AG Racine Announces Four Fast Food Chains To End Use Of No-Poach Agreements

In a Multistate Settlement, Dunkin’, Arby’s, Five Guys, and Little Caesars Agreed to Drop Contracts that Limit Job Options for Workers

WASHINGTON, D.C. – Attorney General Karl A. Racine today announced that, as a result of a settlement with 14 state attorneys general, Dunkin’, Arby’s, Five Guys, and Little Caesars will cease using “no-poach” agreements, which prevent fast food workers from moving from one franchise to another within the same restaurant chain. The agreements with the four national fast food chains settle an investigation announced by the states in July 2018 over concerns that no-poach agreements hurt low-wage workers by limiting their job opportunities and earning potential. Under the terms of the settlements, the companies have agreed to stop including no-poach provisions in any of their franchise agreements and to stop enforcing any franchise agreements already in place.

Dunkin, Arby’s, Five Guys and Little Caesers are major national fast food chains that operate thousands of locations across the United States and employ tens of thousands of workers. In the District of Columbia alone, Dunkin’ has 19 locations and Five Guys has 8 locations. These companies used what are known as no-poach agreements, in which franchisees of the same company agreed not to compete for each other’s employees. The agreements can block employees’ ability to move between franchises for higher wages or more attractive positions. They can also deny franchisees the opportunity to hire skilled employees of their choice.

The attorneys general began their investigation last July by sending letters to Arby’s, Burger King, Dunkin’ Brands, Five Guys Burgers and Fries, Little Caesars, Panera Bread, Popeyes Louisiana Kitchen and Wendy’s requesting documents, including copies of franchise agreements and communications related to no-poach provisions. The attorneys general alleged that no-poach provisions harm workers by stifling upward mobility, making it difficult for workers to improve their earning potential by moving from one job to another or seeking a higher-paying job at another franchise location. They also allege that many workers are unaware they are subject to these no-poach provisions.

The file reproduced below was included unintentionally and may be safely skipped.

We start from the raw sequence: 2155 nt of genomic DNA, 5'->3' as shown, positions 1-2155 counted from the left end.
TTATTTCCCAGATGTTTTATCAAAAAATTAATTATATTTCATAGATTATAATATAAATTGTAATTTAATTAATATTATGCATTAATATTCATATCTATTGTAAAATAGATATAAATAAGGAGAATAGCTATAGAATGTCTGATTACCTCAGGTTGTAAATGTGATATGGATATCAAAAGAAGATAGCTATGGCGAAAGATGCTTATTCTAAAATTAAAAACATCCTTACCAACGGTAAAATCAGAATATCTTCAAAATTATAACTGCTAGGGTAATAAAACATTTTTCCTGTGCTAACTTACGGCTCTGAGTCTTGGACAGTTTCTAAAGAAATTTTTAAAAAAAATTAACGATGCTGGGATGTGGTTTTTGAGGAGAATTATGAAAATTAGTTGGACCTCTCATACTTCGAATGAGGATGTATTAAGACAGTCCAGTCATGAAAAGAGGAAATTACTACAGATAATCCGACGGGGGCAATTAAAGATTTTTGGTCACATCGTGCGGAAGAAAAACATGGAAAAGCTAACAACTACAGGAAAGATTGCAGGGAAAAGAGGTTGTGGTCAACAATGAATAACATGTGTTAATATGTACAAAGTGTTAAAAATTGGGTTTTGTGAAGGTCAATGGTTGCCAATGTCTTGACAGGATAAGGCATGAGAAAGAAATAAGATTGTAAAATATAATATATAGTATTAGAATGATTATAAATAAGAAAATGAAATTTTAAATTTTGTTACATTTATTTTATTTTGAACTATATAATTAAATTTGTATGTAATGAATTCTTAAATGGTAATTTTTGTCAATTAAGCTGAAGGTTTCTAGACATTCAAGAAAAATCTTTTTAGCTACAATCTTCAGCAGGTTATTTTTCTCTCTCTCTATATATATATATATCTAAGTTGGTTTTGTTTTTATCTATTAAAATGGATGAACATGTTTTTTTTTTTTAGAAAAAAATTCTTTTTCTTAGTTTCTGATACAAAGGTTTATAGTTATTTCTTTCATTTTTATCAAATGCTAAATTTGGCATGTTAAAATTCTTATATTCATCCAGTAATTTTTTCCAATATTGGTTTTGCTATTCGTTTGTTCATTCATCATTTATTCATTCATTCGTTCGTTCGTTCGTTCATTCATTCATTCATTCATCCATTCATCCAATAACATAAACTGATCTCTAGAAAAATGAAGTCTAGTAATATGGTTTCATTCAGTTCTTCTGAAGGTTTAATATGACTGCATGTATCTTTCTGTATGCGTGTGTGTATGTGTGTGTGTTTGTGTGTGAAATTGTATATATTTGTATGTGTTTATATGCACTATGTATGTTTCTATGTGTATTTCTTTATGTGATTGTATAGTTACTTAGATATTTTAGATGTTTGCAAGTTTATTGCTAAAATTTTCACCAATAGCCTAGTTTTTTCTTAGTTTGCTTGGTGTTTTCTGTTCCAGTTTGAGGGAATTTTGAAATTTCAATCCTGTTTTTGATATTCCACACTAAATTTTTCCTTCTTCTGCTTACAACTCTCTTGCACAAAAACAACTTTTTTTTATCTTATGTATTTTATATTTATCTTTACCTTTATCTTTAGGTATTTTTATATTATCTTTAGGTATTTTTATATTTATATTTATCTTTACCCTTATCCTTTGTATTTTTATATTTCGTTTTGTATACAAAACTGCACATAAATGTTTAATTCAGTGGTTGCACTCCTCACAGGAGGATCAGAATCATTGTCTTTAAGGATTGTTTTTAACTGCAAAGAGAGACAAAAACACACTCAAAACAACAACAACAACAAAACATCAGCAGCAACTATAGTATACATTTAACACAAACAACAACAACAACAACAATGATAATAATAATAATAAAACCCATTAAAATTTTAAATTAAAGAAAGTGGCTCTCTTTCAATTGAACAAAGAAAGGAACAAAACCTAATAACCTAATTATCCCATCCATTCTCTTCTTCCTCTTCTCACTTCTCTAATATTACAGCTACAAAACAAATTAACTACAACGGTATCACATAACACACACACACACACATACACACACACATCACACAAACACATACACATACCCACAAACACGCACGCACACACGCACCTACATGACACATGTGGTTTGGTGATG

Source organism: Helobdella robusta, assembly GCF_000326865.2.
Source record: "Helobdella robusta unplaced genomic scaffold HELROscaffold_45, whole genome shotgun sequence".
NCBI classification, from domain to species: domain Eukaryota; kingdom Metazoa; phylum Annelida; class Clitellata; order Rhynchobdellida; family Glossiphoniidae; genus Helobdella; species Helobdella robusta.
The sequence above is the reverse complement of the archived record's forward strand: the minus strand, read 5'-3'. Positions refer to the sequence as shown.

As a result of this investigation, Dunkin, Arby’s, Five Guys and Little Caesers have agreed to stop using these agreements and will not attempt to enforce any that already exist. They have also agreed to amend existing franchise agreements to remove no-poach provisions and to ask their franchisees to post notices in all locations to inform employees of the settlement. Finally, the franchisors will notify the attorneys general if one of their franchisees tries to restrict any employee from moving to another location under an existing no-poach provision. Since the investigation began, Wendy’s provided confirmation that it never used no-poach provisions in their contracts with franchisees. Investigations into Burger King, Popeyes, and Panera continue.

The coalition was led by Massachusetts Attorney General Maura Healey and included state attorneys general from California, District of Columbia, Iowa, Illinois, Maryland, Massachusetts, Minnesota, North Carolina, New Jersey, New York, Oregon, Pennsylvania, Rhode Island, and Vermont. 

How to Report Wage Theft Violations
Workers who believe that their rights have been violated, or that they have experienced wage theft or other wage and hour violations, can contact OAG’s Housing and Community Justice Section by phone at (202) 442-9854. Workers can learn about their rights under District law and how they can get help if their rights are being violated at: